Greensburg Daily News, Greensburg, IN

Health

May 31, 2013

Mental Health Awareness month over; need for awareness not

Greensburg — On May 6, acting upon a request from Centerstone Mental Health Services of Greensburg, the Decatur County Commissioners formally declared May Mental Health Awareness month in Decatur County.

Kelly Benedict, Clinic Coordinator of Greensburg, recently talked to the Daily News about the declaration’s importance in helping continue the battle to further educate the public regarding mental illness and mental health.

May was National Mental Health Awareness Month, but Benedict wanted a local declaration, in part, because statistics show that fewer than 30 percent of people who experience a mental health disorder get the services they need.

“We saw 831 people in Greensburg last year,” she said. “But so many people experience mental illness and mental health issues without seeking treatment.”

With that being the case, Benedict added, local declarations like that of May 6 help spread the word to larger groups of people, reaching, perhaps, someone who might not otherwise seek help.

“Treatment for mental-health problems is more effective than ever,” she added. “We want people to understand that. In treating people, we offer extensive resources and skill development. We build upon strengths the individual already has.”

Asked the most prevalent types of mental-health disorders treated by Centerstone Greensburg, Benedict mentioned depression, anxiety and substance addiction.

“We also see a lot of trauma recovery, too,” she said. In example, she mentioned loss and bereavement, and child abuse and domestic violence recovery.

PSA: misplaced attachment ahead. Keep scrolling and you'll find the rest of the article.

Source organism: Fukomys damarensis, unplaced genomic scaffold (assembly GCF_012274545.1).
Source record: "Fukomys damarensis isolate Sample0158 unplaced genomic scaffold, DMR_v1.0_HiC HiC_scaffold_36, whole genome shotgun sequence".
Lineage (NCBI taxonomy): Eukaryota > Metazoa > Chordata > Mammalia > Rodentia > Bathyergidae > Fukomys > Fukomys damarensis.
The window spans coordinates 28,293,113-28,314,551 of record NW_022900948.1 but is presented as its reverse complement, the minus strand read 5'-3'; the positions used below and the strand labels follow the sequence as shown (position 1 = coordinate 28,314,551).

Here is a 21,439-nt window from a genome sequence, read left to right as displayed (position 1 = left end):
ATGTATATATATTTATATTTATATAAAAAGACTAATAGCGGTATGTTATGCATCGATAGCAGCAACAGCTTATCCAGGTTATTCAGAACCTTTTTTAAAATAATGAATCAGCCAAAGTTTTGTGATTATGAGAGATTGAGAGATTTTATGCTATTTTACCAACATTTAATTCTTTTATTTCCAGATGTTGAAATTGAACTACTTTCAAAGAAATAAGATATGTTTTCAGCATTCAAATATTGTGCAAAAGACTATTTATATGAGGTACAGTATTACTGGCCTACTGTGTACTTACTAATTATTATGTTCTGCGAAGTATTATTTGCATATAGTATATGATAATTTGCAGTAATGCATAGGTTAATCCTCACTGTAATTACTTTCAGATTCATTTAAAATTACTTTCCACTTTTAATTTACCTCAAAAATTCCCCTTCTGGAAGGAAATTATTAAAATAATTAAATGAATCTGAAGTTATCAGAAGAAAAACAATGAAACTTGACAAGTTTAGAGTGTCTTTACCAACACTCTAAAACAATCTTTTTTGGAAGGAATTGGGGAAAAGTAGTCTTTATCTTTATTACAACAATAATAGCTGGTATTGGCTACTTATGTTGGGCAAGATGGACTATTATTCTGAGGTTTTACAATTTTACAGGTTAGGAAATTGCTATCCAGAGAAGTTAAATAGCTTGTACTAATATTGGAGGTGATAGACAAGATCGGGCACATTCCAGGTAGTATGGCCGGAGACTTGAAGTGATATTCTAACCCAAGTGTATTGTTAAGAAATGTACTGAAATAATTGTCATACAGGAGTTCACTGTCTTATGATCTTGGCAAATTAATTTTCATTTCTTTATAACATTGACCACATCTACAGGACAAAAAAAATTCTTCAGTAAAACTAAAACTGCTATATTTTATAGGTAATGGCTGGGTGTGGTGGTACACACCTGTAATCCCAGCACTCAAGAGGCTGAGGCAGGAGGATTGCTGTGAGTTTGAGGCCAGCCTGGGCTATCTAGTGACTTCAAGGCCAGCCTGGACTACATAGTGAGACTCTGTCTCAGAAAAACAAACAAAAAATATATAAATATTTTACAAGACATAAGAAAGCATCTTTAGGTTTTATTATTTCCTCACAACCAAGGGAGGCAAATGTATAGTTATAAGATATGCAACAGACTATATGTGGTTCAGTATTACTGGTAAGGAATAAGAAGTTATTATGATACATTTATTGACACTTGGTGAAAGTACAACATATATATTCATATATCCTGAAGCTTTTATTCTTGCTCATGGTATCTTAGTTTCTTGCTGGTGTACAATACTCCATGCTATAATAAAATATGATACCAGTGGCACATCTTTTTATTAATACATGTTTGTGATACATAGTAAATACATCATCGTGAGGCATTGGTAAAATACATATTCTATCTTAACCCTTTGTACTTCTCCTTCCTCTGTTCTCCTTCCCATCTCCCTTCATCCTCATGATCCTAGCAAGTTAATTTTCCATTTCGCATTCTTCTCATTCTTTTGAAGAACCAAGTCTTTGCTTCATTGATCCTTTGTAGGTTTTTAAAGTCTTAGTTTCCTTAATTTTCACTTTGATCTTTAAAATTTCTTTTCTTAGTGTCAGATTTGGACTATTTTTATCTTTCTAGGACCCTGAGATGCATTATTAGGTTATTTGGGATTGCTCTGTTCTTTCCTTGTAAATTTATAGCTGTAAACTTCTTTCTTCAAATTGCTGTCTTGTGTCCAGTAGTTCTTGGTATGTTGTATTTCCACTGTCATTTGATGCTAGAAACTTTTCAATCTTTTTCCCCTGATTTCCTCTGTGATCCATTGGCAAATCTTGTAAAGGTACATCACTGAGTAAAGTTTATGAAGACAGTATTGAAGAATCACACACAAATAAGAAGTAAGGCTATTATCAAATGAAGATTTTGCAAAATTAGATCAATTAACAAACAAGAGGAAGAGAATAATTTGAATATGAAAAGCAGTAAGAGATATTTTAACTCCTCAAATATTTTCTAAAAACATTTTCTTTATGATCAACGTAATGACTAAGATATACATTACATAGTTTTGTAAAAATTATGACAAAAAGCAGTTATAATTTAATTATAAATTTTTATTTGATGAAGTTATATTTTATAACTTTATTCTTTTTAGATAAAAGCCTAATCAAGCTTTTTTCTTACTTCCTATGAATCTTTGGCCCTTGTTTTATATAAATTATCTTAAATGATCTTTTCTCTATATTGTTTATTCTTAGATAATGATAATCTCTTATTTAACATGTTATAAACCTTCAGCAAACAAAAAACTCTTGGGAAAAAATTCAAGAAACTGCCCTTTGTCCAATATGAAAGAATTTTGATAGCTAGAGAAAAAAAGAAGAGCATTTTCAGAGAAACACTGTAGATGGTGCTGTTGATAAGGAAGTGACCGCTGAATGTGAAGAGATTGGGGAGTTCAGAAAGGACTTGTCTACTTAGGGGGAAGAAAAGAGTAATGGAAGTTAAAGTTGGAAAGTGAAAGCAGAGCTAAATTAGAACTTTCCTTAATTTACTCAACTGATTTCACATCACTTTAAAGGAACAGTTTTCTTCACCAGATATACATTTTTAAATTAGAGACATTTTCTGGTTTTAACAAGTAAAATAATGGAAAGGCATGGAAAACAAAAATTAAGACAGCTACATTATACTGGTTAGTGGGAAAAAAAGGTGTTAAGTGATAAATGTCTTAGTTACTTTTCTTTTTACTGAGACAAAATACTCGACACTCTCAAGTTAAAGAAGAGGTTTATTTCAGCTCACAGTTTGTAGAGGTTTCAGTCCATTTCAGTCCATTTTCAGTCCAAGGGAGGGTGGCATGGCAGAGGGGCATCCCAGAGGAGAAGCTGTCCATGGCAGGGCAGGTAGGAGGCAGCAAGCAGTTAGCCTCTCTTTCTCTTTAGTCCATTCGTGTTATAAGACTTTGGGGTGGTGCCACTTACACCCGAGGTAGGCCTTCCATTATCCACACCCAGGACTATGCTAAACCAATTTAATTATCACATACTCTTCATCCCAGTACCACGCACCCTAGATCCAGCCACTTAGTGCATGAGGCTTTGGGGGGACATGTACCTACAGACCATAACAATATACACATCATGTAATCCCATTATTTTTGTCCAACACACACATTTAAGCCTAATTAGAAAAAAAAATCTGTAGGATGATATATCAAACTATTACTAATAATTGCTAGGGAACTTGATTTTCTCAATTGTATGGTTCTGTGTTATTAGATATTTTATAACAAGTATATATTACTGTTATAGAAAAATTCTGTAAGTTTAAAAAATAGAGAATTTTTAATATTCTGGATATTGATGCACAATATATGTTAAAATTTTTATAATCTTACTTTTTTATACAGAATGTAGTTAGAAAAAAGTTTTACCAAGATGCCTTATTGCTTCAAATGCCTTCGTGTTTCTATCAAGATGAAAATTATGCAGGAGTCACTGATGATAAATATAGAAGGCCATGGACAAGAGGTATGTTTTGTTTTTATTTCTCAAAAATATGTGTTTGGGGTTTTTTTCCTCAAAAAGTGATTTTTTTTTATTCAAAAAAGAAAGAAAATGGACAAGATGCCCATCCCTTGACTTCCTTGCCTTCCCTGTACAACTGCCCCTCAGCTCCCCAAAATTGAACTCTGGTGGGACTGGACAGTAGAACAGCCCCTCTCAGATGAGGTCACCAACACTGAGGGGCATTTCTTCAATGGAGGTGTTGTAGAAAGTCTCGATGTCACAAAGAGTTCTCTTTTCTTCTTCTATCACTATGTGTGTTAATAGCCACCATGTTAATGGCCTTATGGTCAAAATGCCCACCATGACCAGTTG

She added, too, that certain types of mental-health problems can be situationally and even seasonally dependent.

“Sometimes we’ll see higher rates of depression and anxiety around the holidays,” she said. “Sometimes a personal event, like an anniversary or the death of a loved one or a job loss, can be a trigger.”

Moreover, Benedict explained, if a person loses a loved one in the summer, summertime might serve as a triggering event for that person moving forward. People can also become depressed based soley on the season of the year, a condition known as Seasonal Affective Disorder.

Benedict spent 19 years in Indianapolis working as a therapist and said she knows of no significant difference between the types of mental health issues seen in an urban environment as opposed to a rural one.

Instead, she explained, there tend to be subtle differences between the two settings.

“When it comes to substance abuse,” she said, “heroin might be more popular in an urban community, whereas rural substance abusers might be more likely to become addicted to methamphetamine.”  

The coordinator acknowledged, however, that people in an urban community will likely have better access to care for mental-health disorders.

“There will likely be a greater number of treatment options and a great number of specialized services in an urban setting,” she said. “Treatment options tend to be more generalized in smaller communities and more limited due to limited resources. Plus, there’s better access to transportation in urban settings so that people can actually make their way to see a provider.”

She added that, in Greensburg, she’s seen a collaborative attitude toward dealing with mental-health problems and a willingness to understand them unlike any she’s seen elsewhere.

“We do mental-health training for all the local law-enforcement officers here in Decatur County, so they can better respond to the community.” she said. “We also regularly work with Decatur County Memorial Hospital. When they see someone in their ER at risk for suicide or other mental-health issue, they call us.”

Contact: Rob Cox 812-663-3111 x7011

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